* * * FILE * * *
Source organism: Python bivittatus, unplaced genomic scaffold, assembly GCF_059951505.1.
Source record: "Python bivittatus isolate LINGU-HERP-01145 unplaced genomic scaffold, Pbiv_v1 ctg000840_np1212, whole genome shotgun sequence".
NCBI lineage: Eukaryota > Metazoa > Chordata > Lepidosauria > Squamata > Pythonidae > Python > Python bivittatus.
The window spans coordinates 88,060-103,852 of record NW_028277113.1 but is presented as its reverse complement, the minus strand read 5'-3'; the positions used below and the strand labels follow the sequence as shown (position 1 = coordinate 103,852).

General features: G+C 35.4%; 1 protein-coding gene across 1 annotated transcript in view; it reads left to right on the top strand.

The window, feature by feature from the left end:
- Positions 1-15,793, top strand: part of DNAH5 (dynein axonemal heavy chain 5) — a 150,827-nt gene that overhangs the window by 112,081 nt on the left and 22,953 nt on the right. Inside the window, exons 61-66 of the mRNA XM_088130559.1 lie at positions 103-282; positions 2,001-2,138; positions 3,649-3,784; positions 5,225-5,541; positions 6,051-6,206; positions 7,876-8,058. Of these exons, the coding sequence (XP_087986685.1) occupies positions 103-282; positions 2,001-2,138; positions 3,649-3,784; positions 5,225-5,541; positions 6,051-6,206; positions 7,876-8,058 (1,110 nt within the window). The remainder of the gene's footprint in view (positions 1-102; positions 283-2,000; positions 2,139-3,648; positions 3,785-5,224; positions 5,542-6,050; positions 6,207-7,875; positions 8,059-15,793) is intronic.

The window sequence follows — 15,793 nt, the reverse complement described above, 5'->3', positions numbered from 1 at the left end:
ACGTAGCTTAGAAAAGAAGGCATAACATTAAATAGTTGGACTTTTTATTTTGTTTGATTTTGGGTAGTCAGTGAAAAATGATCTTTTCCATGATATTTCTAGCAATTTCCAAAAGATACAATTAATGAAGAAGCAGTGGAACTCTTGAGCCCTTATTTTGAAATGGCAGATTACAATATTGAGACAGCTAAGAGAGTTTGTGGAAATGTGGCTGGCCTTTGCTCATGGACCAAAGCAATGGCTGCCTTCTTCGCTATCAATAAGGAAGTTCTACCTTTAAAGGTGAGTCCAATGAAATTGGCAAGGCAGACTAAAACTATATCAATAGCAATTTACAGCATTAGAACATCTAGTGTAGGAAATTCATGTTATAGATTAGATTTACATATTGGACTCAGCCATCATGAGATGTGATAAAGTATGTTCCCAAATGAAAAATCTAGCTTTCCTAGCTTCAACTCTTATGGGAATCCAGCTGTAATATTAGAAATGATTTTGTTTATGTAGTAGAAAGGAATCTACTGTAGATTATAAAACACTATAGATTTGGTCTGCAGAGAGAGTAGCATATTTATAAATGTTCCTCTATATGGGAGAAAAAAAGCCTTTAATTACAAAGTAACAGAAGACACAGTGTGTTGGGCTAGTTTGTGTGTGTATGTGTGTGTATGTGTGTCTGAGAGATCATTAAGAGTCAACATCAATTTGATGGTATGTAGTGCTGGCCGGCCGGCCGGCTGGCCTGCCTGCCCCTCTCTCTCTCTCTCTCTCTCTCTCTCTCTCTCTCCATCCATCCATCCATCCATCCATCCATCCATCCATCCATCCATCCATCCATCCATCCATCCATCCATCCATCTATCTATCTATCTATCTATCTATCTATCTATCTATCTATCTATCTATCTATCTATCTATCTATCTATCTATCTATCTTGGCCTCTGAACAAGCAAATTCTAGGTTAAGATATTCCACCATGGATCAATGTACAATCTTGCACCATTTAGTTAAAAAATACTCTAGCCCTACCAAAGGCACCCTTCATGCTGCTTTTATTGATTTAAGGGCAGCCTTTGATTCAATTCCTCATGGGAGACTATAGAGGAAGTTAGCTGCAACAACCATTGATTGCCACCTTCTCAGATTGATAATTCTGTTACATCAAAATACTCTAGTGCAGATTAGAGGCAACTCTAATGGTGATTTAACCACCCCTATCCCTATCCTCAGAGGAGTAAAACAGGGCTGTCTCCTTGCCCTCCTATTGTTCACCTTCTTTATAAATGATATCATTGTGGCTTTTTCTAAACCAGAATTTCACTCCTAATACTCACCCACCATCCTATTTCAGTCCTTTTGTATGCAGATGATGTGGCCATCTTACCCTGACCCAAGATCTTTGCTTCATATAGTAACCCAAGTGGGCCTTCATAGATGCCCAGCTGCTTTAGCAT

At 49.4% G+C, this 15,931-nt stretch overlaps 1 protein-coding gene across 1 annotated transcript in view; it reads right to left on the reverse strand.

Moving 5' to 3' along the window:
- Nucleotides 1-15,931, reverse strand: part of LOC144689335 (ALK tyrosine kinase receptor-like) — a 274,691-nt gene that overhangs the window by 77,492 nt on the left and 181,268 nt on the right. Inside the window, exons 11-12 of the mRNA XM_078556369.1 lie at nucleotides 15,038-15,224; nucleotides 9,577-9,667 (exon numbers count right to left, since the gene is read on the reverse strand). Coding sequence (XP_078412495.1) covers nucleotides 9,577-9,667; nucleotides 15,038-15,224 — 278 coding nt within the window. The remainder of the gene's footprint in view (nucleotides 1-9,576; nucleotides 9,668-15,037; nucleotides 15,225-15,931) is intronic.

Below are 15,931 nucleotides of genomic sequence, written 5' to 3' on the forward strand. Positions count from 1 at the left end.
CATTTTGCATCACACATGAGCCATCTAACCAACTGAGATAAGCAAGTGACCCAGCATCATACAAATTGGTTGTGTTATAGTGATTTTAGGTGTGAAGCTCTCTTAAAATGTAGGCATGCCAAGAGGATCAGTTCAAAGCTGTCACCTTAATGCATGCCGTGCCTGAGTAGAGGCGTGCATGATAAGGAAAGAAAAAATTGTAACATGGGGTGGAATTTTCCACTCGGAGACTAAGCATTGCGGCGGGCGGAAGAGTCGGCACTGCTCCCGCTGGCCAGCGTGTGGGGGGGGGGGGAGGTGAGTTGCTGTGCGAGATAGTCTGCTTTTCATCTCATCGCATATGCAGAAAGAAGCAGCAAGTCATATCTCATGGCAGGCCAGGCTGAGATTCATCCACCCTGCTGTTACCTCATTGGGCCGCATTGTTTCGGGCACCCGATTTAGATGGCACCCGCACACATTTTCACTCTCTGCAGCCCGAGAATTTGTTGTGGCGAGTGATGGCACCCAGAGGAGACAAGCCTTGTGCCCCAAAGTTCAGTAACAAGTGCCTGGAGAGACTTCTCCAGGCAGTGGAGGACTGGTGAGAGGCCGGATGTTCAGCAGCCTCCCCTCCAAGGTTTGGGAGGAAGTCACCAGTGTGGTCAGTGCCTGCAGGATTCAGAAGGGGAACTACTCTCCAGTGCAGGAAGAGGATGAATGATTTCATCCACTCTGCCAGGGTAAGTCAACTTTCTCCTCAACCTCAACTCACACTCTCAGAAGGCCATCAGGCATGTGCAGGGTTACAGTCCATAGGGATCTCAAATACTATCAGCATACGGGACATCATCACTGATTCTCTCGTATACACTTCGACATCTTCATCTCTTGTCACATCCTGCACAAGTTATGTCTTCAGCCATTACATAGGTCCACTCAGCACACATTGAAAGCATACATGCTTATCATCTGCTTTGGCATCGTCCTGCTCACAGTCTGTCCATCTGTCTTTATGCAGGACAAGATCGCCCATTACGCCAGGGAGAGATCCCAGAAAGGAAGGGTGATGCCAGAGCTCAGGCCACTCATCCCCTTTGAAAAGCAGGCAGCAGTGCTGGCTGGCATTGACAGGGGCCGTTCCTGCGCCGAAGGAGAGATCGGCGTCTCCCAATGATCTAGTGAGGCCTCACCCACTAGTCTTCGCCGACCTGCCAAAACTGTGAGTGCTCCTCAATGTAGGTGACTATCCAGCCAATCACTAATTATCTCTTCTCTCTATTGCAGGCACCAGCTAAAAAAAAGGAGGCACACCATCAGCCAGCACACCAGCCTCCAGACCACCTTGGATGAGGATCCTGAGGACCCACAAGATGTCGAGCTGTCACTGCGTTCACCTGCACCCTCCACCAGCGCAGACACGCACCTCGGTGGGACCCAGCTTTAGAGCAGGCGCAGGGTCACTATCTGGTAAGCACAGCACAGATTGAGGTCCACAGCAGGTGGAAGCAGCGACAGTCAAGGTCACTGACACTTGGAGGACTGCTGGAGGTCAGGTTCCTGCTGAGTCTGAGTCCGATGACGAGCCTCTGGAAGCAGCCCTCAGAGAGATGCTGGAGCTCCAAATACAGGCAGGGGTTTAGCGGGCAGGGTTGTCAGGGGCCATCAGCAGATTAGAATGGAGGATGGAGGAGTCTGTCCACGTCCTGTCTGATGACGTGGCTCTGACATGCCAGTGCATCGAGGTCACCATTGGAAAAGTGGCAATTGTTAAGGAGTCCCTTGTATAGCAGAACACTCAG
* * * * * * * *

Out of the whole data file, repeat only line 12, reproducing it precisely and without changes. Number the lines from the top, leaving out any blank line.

- Nucleotides 1-15,931, reverse strand: part of LOC144689335 (ALK tyrosine kinase receptor-like) — a 274,691-nt gene that overhangs the window by 77,492 nt on the left and 181,268 nt on the right. Inside the window, exons 11-12 of the mRNA XM_078556369.1 lie at nucleotides 15,038-15,224; nucleotides 9,577-9,667 (exon numbers count right to left, since the gene is read on the reverse strand). Coding sequence (XP_078412495.1) covers nucleotides 9,577-9,667; nucleotides 15,038-15,224 — 278 coding nt within the window. The remainder of the gene's footprint in view (nucleotides 1-9,576; nucleotides 9,668-15,037; nucleotides 15,225-15,931) is intronic.